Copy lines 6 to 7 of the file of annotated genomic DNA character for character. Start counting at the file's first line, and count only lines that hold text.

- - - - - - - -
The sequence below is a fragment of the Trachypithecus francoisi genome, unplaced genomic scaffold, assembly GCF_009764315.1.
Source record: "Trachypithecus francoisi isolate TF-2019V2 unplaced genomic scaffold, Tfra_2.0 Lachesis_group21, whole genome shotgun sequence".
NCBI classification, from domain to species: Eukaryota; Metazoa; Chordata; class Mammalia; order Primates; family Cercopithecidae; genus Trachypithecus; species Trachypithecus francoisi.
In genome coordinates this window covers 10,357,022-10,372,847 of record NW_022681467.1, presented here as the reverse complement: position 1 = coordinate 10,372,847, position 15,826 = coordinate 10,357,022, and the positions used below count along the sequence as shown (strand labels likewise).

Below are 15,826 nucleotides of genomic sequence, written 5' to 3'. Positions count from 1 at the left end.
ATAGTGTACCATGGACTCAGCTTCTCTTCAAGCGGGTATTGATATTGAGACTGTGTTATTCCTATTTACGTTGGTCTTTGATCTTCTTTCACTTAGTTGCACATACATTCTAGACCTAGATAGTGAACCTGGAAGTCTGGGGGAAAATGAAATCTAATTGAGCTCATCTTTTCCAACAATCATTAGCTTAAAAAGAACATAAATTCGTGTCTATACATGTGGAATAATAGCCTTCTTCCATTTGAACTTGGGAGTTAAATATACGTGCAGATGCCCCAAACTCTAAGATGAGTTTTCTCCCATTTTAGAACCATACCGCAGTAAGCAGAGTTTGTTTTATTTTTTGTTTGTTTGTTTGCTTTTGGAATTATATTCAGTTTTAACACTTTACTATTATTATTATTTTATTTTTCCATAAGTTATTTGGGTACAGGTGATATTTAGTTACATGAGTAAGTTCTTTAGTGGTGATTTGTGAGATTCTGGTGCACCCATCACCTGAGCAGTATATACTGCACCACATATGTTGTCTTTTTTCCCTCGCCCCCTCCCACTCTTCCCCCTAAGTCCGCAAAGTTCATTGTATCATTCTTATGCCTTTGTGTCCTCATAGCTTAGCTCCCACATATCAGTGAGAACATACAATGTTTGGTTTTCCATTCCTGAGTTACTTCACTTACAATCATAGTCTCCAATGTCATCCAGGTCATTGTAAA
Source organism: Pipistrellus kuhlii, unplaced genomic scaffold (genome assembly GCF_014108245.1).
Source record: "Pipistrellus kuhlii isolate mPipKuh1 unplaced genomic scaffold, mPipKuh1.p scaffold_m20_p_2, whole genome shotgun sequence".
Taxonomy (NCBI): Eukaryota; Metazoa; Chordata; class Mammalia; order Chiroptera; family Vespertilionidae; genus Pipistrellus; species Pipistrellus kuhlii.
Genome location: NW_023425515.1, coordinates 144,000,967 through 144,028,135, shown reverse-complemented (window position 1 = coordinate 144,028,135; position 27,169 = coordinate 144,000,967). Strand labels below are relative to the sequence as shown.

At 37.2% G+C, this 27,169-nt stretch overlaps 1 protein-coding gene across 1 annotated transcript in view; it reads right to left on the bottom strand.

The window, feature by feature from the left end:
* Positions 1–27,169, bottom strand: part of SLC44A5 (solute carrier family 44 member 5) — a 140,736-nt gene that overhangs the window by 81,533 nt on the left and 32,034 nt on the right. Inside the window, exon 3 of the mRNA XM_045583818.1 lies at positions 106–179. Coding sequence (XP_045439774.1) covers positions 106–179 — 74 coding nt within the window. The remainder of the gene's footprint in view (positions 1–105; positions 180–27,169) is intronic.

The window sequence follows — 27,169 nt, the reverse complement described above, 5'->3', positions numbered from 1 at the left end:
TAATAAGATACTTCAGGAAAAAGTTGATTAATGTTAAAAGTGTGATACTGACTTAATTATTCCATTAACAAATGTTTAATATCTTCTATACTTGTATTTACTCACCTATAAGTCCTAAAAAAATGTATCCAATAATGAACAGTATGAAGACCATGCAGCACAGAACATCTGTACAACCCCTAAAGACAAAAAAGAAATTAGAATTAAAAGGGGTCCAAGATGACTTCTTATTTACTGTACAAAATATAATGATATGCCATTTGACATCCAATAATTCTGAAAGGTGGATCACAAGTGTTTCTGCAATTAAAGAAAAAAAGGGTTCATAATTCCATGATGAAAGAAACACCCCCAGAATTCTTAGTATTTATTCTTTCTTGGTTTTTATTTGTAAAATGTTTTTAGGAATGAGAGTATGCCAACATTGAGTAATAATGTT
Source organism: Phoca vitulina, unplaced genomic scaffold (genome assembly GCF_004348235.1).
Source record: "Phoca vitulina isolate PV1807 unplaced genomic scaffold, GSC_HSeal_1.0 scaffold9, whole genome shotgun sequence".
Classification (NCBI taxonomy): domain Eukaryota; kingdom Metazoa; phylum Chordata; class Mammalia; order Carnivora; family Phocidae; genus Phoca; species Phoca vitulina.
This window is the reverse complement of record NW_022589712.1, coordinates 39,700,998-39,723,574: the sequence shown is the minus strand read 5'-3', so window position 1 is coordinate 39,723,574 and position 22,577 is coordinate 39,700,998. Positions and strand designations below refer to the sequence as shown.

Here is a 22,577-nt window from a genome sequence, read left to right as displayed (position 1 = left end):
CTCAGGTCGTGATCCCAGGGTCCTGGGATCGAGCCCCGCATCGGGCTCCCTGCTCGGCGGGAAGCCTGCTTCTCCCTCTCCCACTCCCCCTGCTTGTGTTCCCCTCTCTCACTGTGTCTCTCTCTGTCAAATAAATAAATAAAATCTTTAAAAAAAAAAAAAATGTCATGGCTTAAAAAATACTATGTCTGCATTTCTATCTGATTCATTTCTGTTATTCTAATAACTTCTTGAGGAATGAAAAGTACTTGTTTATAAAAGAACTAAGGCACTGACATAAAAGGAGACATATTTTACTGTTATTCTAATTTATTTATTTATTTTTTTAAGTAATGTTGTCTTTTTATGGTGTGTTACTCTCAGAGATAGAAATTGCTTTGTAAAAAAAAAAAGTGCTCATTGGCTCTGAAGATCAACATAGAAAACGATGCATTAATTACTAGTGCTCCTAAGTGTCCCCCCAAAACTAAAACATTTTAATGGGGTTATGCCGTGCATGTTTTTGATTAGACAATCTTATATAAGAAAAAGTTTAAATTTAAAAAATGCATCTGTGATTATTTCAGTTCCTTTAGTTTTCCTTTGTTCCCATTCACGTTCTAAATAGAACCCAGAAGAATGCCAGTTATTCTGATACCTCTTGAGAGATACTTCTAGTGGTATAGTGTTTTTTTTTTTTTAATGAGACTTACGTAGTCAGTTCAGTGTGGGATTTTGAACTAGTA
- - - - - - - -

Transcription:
ATAGTGTACCATGGACTCAGCTTCTCTTCAAGCGGGTATTGATATTGAGACTGTGTTATTCCTATTTACGTTGGTCTTTGATCTTCTTTCACTTAGTTGCACATACATTCTAGACCTAGATAGTGAACCTGGAAGTCTGGGGGAAAATGAAATCTAATTGAGCTCATCTTTTCCAACAATCATTAGCTTAAAAAGAACATAAATTCGTGTCTATACATGTGGAATAATAGCCTTCTTCCATTTGAACTTGGGAGTTAAATATACGTGCAGATGCCCCAAACTCTAAGATGAGTTTTCTCCCATTTTAGAACCATACCGCAGTAAGCAGAGTTTGTTTTATTTTTTGTTTGTTTGTTTGCTTTTGGAATTATATTCAGTTTTAACACTTTACTATTATTATTATTTTATTTTTCCATAAGTTATTTGGGTACAGGTGATATTTAGTTACATGAGTAAGTTCTTTAGTGGTGATTTGTGAGATTCTGGTGCACCCATCACCTGAGCAGTATATACTGCACCACATATGTTGTCTTTTTTCCCTCGCCCCCTCCCACTCTTCCCCCTAAGTCCGCAAAGTTCATTGTATCATTCTTATGCCTTTGTGTCCTCATAGCTTAGCTCCCACATATCAGTGAGAACATACAATGTTTGGTTTTCCATTCCTGAGTTACTTCACTTACAATCATAGTCTCCAATGTCATCCAGGTCATTGTAAA
Source organism: Pipistrellus kuhlii, unplaced genomic scaffold (genome assembly GCF_014108245.1).